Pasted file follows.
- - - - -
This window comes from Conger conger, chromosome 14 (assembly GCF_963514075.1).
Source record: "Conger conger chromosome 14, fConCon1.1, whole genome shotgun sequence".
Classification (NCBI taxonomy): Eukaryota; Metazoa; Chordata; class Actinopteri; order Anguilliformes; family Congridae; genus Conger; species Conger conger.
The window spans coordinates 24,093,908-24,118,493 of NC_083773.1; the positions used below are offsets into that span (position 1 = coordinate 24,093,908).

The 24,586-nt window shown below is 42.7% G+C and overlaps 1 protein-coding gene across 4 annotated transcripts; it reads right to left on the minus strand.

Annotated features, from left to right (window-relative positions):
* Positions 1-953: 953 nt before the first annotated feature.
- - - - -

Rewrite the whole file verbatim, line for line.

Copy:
This window comes from Conger conger, chromosome 14 (assembly GCF_963514075.1).
Source record: "Conger conger chromosome 14, fConCon1.1, whole genome shotgun sequence".
Classification (NCBI taxonomy): Eukaryota; Metazoa; Chordata; class Actinopteri; order Anguilliformes; family Congridae; genus Conger; species Conger conger.
The window spans coordinates 24,093,908-24,118,493 of NC_083773.1; the positions used below are offsets into that span (position 1 = coordinate 24,093,908).

The 24,586-nt window shown below is 42.7% G+C and overlaps 1 protein-coding gene across 4 annotated transcripts; it reads right to left on the minus strand.

Annotated features, from left to right (window-relative positions):
* Positions 1-953: 953 nt before the first annotated feature.